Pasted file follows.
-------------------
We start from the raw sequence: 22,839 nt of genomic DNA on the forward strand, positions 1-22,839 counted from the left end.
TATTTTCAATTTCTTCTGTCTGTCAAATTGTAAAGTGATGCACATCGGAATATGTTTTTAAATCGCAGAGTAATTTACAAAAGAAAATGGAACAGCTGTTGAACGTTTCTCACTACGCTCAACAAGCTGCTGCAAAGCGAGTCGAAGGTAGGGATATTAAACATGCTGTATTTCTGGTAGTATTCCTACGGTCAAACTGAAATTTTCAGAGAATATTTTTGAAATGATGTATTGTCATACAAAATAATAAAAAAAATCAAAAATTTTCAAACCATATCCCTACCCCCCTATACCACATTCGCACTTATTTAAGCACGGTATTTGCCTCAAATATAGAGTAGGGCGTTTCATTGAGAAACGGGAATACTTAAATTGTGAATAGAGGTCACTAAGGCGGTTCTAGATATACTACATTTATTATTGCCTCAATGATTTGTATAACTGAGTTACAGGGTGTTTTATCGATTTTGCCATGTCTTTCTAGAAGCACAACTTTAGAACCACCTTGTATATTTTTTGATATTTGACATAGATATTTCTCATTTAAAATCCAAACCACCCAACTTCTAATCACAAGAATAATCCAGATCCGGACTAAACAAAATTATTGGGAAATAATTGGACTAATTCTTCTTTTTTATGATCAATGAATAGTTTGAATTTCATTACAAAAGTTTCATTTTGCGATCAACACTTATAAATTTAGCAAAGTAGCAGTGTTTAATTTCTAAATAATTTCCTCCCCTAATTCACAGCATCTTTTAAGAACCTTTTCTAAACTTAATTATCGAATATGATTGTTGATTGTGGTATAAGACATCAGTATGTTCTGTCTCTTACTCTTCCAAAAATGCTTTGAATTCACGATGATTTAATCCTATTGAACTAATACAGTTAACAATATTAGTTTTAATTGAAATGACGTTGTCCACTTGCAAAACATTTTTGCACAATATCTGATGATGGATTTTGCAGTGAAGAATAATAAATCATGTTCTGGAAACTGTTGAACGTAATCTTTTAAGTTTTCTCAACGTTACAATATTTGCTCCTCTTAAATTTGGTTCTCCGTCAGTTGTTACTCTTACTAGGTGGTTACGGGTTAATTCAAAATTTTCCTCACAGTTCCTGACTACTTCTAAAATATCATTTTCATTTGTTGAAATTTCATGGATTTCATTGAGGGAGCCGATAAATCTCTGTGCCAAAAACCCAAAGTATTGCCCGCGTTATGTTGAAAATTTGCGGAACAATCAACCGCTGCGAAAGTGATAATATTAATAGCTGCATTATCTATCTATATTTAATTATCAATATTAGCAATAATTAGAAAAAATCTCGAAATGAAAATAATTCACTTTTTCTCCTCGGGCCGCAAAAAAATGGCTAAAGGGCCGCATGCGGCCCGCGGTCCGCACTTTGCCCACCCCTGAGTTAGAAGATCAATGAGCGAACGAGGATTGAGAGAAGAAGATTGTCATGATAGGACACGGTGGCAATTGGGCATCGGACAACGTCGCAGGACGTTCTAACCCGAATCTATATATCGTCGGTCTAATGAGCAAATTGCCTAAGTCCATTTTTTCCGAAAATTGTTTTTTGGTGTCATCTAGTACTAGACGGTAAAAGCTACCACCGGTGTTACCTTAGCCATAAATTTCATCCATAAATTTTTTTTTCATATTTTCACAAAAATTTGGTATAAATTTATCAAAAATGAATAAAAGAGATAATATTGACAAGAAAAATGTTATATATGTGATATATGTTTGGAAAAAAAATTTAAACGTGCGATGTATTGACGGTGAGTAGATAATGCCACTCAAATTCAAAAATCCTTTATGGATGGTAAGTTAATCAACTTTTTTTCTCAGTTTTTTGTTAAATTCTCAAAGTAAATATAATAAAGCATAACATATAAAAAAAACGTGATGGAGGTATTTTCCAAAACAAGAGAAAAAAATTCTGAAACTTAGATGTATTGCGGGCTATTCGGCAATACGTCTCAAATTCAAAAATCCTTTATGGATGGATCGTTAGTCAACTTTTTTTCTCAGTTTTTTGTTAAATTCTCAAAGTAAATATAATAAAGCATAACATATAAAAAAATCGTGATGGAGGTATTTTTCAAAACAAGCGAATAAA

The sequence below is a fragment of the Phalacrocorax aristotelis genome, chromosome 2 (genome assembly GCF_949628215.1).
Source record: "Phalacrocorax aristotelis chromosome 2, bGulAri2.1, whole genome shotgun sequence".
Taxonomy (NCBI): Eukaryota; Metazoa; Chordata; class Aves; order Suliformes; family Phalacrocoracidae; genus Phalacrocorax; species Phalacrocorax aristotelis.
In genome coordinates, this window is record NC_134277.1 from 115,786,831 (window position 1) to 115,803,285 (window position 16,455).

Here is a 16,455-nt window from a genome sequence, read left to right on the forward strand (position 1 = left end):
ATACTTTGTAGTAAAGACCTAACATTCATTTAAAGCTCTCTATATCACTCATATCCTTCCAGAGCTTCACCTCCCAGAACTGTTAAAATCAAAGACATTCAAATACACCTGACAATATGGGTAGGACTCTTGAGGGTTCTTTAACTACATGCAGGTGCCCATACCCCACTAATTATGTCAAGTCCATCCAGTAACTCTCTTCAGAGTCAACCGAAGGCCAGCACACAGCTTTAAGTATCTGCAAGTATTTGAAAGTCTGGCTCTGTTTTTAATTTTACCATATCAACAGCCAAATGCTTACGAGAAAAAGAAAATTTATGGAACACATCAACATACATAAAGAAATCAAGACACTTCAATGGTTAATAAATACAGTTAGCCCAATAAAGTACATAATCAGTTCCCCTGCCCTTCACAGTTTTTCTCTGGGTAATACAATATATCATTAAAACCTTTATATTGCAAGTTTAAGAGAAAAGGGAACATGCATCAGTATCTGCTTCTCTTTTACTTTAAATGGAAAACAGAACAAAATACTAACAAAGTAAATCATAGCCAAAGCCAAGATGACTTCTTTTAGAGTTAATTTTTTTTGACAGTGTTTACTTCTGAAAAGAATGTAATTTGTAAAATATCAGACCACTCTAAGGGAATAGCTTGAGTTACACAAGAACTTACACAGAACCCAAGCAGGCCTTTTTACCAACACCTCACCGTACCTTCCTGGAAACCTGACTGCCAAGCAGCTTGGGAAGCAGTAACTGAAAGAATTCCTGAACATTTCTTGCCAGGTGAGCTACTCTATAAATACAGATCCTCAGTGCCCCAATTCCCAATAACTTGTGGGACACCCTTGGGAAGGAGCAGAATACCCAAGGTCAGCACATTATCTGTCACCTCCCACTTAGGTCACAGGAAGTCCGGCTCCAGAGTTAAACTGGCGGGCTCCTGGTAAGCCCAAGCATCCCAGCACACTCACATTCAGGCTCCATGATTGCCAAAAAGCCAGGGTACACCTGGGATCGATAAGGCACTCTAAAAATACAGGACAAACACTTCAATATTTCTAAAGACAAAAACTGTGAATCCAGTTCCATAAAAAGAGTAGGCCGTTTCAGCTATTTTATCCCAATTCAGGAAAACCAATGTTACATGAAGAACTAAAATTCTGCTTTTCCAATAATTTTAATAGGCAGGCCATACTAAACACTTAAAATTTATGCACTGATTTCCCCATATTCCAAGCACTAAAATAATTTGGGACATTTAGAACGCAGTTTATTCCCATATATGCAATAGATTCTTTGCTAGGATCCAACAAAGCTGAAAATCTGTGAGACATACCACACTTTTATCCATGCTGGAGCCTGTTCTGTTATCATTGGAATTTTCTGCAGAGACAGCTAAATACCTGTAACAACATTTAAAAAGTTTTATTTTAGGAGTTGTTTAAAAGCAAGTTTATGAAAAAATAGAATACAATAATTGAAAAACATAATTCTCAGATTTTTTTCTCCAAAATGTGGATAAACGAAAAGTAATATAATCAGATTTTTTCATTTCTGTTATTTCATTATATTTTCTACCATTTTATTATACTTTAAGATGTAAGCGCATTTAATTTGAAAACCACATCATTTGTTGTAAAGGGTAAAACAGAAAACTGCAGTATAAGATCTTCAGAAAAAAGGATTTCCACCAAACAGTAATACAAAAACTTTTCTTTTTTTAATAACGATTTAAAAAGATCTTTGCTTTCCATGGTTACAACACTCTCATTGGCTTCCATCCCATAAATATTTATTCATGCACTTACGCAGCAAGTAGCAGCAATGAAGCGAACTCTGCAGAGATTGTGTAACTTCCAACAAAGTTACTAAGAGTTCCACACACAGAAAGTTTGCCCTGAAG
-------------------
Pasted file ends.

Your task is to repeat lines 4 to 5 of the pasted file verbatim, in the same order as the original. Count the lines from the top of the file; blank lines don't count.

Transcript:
Source record: "Phalacrocorax aristotelis chromosome 2, bGulAri2.1, whole genome shotgun sequence".
Taxonomy (NCBI): Eukaryota; Metazoa; Chordata; class Aves; order Suliformes; family Phalacrocoracidae; genus Phalacrocorax; species Phalacrocorax aristotelis.